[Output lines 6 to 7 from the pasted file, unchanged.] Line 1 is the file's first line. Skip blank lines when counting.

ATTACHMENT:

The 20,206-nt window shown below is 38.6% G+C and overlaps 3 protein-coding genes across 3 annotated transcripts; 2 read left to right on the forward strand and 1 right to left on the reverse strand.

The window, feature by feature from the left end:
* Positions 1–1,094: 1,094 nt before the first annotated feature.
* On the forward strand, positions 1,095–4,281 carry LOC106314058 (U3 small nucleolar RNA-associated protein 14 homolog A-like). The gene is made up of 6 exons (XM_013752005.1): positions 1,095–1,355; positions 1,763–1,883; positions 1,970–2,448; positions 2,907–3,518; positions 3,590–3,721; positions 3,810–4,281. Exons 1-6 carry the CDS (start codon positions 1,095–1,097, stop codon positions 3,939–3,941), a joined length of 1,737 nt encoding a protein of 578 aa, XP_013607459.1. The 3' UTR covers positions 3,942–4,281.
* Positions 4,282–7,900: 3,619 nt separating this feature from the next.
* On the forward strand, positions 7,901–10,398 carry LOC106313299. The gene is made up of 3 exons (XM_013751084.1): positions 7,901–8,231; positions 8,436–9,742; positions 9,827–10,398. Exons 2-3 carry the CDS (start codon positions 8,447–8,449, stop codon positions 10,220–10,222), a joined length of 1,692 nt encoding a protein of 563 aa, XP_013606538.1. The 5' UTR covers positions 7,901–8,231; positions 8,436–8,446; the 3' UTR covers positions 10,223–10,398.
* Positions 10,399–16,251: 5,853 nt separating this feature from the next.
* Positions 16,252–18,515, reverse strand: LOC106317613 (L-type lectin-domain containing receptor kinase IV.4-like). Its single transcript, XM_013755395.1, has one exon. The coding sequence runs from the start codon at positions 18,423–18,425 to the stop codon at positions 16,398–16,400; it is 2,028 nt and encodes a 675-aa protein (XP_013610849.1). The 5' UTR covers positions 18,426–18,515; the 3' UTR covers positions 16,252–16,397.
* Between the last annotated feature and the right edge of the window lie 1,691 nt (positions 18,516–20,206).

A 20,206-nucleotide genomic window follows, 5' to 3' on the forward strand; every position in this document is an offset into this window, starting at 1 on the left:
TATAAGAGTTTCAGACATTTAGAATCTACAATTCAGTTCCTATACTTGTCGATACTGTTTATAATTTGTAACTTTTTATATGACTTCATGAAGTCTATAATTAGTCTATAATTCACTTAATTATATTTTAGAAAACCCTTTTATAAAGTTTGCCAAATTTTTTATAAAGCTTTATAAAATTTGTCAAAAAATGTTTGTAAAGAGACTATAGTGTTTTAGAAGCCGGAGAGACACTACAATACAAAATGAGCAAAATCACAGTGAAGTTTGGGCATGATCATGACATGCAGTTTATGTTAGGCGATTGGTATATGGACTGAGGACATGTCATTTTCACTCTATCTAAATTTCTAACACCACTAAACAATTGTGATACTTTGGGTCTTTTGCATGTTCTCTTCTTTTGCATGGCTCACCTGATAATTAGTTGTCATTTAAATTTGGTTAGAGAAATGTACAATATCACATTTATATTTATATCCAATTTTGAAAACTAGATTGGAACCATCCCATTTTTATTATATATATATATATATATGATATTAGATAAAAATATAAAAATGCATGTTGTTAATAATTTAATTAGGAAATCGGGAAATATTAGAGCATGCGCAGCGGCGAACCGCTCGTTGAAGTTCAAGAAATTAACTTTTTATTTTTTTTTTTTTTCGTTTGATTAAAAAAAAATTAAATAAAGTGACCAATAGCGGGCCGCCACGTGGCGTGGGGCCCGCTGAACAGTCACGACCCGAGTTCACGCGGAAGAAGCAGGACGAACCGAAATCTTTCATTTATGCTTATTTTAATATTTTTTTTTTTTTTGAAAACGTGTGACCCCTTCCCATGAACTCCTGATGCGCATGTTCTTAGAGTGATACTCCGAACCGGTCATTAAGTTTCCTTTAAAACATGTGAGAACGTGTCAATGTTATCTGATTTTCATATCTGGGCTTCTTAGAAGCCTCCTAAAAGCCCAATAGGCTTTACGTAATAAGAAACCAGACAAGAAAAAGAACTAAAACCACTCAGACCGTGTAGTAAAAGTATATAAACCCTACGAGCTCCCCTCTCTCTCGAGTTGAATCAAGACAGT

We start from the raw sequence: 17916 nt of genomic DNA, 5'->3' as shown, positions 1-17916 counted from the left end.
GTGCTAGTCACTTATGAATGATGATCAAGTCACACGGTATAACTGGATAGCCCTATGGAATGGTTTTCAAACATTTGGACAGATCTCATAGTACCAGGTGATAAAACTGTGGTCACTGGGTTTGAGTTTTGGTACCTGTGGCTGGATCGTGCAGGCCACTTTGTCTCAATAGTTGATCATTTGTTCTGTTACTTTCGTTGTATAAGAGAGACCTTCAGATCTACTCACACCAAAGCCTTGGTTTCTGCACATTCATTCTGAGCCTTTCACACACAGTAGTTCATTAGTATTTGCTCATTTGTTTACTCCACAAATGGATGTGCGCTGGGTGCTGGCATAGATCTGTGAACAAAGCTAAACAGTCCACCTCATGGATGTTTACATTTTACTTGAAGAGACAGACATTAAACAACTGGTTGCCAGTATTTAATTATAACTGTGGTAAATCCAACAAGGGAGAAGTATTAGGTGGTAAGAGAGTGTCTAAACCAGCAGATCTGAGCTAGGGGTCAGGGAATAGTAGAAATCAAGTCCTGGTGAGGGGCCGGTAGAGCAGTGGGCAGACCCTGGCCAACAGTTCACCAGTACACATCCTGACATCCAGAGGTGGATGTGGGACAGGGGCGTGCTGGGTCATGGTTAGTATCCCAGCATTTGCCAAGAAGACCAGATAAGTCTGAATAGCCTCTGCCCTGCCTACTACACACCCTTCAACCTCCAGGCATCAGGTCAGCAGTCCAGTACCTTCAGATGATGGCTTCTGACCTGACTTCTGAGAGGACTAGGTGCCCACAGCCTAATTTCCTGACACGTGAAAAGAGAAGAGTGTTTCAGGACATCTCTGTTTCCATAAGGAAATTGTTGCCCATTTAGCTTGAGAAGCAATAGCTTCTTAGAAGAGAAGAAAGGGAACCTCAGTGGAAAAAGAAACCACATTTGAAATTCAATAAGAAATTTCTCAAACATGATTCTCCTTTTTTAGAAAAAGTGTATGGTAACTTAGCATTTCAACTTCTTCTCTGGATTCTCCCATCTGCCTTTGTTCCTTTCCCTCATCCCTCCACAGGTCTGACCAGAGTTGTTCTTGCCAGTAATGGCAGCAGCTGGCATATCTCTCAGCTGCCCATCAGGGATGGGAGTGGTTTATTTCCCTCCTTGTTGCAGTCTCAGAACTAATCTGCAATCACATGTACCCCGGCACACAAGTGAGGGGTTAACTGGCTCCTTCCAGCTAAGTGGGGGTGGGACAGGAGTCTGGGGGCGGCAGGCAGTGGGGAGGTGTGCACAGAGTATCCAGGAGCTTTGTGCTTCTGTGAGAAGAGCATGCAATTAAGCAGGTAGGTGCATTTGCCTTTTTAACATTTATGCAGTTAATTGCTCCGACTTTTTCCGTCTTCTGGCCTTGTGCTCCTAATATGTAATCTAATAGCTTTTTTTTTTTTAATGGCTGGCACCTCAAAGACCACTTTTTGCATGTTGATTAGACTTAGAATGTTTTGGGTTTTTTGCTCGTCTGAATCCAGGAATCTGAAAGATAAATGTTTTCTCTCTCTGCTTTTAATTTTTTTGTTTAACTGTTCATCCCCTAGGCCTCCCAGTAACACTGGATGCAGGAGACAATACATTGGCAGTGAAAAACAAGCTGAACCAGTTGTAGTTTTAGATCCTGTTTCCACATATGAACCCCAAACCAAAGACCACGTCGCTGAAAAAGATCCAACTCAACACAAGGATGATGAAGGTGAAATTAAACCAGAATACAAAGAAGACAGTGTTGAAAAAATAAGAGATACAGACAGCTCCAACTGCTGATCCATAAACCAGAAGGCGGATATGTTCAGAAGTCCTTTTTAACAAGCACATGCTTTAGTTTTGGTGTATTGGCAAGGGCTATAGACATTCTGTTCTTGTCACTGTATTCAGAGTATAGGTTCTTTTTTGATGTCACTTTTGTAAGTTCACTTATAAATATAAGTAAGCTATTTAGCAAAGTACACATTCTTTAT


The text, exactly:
* On the forward strand, positions 7,901–10,398 carry LOC106313299. The gene is made up of 3 exons (XM_013751084.1): positions 7,901–8,231; positions 8,436–9,742; positions 9,827–10,398. Exons 2-3 carry the CDS (start codon positions 8,447–8,449, stop codon positions 10,220–10,222), a joined length of 1,692 nt encoding a protein of 563 aa, XP_013606538.1. The 5' UTR covers positions 7,901–8,231; positions 8,436–8,446; the 3' UTR covers positions 10,223–10,398.
* Positions 10,399–16,251: 5,853 nt separating this feature from the next.